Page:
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Miguel de Cervantes

Miguel de Cervantes
Four generations had laughed over "Don Quixote" before it occurred to anyone to ask,
who and what manner of man was this Miguel de Cervantes Saavedra whose name is on
the title-page; and it was too late for a satisfactory answer to the question when it was
proposed to add a life of the author to the London edition published at Lord Carteret's
instance in 1738. All traces of the personality of Cervantes had by that time disappeared.
Any floating traditions that may once have existed, transmitted from men who had known
him, had long since died out, and of other record there was none; for the sixteenth and
seventeenth centuries were incurious as to "the men of the time," a reproach against
which the nineteenth has, at any rate, secured itself, if it has produced no Shakespeare or
Cervantes. All that Mayans y Siscar, to whom the task was entrusted, or any of those who
followed him, Rios, Pellicer, or Navarrete, could do was to eke out the few allusions
Cervantes makes to himself in his various prefaces with such pieces of documentary
evidence bearing upon his life as they could find.
This, however, has been done by the last-named biographer to such good purpose that he
has superseded all predecessors. Thoroughness is the chief characteristic of Navarrete's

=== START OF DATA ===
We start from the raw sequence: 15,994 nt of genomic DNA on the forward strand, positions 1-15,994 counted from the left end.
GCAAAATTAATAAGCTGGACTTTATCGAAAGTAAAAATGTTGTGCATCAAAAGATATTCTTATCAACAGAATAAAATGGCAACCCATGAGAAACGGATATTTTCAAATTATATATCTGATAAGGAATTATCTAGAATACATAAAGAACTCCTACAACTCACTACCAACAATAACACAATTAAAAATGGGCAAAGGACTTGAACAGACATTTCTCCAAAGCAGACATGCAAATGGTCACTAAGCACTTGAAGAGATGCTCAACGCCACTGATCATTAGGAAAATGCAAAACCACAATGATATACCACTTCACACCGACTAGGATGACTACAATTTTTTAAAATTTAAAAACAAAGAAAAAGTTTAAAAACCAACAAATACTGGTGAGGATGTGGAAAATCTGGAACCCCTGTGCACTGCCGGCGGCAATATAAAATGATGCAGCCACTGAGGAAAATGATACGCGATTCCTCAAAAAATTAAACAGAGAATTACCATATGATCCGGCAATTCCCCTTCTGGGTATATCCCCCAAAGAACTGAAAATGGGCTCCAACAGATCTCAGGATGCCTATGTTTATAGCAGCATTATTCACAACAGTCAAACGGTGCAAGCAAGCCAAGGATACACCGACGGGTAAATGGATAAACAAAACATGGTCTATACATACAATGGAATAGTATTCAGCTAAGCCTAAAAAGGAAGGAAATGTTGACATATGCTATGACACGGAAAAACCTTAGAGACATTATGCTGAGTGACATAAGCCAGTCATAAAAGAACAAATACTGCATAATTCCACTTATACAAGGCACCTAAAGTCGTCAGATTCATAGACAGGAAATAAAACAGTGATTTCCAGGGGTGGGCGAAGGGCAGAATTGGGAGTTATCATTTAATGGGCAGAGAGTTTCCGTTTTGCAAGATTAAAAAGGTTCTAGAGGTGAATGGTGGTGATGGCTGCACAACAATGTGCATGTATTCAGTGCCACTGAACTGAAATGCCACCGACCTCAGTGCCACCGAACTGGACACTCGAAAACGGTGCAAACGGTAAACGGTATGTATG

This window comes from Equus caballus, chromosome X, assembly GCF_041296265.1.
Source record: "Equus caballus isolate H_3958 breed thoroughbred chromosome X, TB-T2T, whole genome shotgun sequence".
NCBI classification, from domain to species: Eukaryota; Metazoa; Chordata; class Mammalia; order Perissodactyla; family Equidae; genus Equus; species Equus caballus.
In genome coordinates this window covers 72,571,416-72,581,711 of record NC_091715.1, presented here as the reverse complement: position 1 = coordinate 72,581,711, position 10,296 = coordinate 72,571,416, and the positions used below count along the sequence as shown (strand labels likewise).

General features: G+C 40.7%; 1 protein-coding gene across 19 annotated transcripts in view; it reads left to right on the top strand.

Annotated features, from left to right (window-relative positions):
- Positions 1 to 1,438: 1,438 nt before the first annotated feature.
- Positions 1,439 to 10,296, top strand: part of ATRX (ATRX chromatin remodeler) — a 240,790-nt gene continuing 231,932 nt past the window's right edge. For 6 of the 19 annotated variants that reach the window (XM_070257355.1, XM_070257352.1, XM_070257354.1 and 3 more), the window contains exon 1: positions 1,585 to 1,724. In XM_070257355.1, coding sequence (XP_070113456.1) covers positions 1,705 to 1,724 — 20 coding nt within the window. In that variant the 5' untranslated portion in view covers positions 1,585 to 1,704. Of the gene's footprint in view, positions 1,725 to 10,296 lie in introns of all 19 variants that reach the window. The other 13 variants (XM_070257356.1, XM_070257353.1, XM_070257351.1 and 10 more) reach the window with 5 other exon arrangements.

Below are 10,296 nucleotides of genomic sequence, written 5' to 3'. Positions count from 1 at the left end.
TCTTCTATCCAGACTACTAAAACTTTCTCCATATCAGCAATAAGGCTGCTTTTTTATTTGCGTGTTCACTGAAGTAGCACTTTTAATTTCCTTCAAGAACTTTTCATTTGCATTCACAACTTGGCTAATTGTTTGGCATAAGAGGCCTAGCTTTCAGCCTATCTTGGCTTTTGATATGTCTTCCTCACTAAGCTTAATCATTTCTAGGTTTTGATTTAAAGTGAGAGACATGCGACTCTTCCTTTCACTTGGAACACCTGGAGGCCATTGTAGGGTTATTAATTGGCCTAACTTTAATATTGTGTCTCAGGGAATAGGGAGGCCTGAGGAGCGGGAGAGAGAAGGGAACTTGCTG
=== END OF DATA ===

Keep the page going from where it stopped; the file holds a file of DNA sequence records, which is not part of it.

work. Besides sifting, testing, and methodising with rare patience and judgment what had
been previously brought to light, he left, as the saying is, no stone unturned under which
anything to illustrate his subject might possibly be found. Navarrete has done all that
industry and acumen could do, and it is no fault of his if he has not given us what we
want. What Hallam says of Shakespeare may be applied to the almost parallel case of
Cervantes: "It is not the register of his baptism, or the draft of his will, or the orthography
of his name that we seek; no letter of his writing, no record of his conversation, no
character of him drawn ... by a contemporary has been produced."
It is only natural, therefore, that the biographers of Cervantes, forced to make brick
without straw, should have recourse largely to conjecture, and that conjecture should in
some instances come by degrees to take the place of established fact. All that I propose to
do here is to separate what is matter of fact from what is matter of conjecture, and leave it
to the reader's judgment to decide whether the data justify the inference or not.
The men whose names by common consent stand in the front rank of Spanish literature,
Cervantes, Lope de Vega, Quevedo, Calderon, Garcilaso de la Vega, the Mendozas,
Gongora, were all men of ancient families, and, curiously, all, except the last, of families
that traced their origin to the same mountain district in the North of Spain. The family of
Cervantes is commonly said to have been of Galician origin, and unquestionably it was in
possession of lands in Galicia at a very early date; but I think the balance of the evidence
tends to show that the "solar," the original site of the family, was at Cervatos in the north-
west corner of Old Castile, close to the junction of Castile, Leon, and the Asturias. As it
happens, there is a complete history of the Cervantes family from the tenth century down
to the seventeenth extant under the title of "Illustrious Ancestry, Glorious Deeds, and